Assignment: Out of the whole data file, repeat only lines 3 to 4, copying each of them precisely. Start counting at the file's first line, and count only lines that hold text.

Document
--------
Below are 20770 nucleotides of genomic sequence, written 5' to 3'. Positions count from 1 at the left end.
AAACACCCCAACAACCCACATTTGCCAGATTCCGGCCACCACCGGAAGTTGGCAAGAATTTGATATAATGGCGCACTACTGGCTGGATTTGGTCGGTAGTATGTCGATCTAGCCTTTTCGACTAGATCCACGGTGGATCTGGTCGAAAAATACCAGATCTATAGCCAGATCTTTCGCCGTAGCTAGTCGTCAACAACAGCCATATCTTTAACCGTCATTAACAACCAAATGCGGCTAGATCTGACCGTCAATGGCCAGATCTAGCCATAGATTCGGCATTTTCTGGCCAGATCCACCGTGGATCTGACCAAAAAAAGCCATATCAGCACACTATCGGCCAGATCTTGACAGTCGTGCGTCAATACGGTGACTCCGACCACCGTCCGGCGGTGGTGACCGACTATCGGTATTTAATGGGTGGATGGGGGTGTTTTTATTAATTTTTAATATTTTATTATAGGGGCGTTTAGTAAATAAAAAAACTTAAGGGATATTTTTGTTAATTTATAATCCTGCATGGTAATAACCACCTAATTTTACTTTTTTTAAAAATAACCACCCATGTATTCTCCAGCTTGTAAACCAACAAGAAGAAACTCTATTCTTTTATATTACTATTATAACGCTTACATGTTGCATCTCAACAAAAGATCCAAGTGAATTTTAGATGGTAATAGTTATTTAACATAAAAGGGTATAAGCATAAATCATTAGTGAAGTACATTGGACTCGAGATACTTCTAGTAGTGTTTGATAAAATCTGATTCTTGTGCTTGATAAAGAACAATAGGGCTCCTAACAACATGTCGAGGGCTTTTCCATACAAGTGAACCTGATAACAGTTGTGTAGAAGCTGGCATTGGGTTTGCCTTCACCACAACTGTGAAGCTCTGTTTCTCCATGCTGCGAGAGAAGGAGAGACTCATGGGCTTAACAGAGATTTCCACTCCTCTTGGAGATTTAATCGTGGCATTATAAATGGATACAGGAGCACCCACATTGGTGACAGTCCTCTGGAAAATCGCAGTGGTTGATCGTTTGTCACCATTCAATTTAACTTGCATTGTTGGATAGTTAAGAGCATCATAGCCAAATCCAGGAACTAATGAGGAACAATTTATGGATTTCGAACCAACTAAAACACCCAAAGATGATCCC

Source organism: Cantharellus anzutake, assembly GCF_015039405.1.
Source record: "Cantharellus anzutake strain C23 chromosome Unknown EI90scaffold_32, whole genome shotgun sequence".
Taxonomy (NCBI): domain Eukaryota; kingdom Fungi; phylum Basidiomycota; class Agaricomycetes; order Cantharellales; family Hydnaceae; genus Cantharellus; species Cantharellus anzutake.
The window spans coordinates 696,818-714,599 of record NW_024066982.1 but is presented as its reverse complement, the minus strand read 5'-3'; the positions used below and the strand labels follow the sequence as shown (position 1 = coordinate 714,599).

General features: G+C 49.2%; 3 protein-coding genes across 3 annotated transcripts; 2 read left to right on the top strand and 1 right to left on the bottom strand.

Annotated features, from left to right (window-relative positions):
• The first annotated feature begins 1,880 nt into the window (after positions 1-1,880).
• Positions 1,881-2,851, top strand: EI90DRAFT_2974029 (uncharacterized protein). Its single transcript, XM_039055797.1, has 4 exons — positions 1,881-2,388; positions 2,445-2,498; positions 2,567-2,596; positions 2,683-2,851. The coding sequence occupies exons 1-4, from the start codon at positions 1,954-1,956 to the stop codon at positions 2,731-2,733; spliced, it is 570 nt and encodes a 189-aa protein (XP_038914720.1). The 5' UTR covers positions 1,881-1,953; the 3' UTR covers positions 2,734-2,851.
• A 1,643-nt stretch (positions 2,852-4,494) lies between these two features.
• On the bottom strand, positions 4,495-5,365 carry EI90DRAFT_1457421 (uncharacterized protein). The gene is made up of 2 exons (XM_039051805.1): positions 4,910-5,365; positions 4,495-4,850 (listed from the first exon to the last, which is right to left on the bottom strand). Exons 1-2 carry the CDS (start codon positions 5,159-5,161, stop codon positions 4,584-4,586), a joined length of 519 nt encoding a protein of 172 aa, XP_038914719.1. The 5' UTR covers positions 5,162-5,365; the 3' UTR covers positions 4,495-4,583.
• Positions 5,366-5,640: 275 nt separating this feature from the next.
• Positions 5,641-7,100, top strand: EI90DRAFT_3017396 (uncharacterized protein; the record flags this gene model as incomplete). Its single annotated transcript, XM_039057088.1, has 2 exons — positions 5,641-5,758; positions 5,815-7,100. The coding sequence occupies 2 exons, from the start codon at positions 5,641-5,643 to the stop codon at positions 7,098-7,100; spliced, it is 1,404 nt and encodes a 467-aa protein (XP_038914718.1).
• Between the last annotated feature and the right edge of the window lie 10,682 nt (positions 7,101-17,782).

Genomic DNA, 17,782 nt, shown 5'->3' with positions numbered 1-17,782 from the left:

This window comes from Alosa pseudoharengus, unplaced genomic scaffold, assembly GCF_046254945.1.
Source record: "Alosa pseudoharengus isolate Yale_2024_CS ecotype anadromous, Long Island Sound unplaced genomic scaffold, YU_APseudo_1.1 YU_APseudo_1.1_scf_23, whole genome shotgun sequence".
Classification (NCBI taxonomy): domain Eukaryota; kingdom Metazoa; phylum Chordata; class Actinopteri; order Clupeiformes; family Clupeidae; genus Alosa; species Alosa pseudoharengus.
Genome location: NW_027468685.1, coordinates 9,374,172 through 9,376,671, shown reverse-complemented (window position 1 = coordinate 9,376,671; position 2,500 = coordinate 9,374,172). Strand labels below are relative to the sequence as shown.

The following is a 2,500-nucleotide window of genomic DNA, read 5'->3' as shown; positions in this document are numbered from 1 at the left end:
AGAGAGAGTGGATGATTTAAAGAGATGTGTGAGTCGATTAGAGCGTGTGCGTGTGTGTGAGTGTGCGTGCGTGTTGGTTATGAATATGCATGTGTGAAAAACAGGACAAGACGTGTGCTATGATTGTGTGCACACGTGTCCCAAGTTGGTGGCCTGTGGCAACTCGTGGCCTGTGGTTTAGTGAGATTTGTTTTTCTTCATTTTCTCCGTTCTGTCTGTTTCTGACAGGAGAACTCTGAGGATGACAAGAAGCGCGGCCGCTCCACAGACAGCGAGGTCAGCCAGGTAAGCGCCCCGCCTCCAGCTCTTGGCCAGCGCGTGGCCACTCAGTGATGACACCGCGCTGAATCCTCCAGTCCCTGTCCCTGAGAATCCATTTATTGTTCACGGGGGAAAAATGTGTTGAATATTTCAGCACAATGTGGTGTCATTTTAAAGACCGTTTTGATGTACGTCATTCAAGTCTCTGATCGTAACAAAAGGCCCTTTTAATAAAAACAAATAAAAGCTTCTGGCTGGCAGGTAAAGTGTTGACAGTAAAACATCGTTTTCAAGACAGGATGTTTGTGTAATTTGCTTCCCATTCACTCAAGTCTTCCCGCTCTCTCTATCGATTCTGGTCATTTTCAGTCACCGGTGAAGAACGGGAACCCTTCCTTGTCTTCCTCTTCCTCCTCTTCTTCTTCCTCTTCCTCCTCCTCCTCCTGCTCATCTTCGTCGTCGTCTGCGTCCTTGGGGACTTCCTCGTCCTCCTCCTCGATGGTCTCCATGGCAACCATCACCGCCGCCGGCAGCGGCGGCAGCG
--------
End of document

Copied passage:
Source organism: Cantharellus anzutake, assembly GCF_015039405.1.
Source record: "Cantharellus anzutake strain C23 chromosome Unknown EI90scaffold_32, whole genome shotgun sequence".